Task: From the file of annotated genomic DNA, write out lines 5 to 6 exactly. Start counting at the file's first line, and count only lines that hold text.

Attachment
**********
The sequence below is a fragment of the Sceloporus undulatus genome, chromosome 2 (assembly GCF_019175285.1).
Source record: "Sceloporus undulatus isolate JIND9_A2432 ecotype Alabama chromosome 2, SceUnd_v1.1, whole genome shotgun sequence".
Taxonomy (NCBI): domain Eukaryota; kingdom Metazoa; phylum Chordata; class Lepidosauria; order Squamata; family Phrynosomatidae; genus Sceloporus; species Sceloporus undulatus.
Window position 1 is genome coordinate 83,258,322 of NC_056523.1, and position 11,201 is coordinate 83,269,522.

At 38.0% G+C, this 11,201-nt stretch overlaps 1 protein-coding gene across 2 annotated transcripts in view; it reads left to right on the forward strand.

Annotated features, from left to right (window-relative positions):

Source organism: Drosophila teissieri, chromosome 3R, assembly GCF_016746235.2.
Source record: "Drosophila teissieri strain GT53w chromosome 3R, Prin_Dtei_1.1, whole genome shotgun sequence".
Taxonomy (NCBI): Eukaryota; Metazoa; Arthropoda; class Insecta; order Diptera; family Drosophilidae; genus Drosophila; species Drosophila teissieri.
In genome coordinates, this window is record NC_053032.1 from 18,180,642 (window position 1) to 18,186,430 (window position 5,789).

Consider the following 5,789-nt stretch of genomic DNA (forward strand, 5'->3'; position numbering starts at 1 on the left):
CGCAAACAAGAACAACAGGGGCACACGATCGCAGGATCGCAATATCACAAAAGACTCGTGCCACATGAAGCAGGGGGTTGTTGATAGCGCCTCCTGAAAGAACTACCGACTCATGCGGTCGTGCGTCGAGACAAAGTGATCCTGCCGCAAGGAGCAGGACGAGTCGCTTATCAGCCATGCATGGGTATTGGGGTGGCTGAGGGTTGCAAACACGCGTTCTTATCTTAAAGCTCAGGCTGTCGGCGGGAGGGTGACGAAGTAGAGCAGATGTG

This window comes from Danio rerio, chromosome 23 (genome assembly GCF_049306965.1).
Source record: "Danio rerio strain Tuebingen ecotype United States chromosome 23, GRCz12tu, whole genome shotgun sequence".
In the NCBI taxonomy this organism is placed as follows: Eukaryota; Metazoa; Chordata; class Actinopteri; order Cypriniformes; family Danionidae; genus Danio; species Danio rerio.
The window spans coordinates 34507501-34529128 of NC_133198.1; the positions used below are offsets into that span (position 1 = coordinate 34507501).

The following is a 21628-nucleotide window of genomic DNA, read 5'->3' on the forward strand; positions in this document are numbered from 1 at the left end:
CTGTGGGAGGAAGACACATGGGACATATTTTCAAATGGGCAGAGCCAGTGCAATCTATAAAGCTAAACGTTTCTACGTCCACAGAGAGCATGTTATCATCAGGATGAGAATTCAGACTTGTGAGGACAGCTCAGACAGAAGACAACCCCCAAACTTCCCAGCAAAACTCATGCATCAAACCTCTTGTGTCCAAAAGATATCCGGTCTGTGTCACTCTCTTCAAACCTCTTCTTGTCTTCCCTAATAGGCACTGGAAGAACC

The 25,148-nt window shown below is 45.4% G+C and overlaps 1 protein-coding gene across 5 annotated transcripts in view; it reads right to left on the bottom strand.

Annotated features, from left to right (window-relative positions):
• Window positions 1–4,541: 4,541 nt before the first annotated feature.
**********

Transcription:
At 38.0% G+C, this 11,201-nt stretch overlaps 1 protein-coding gene across 2 annotated transcripts in view; it reads left to right on the forward strand.

Annotated features, from left to right (window-relative positions):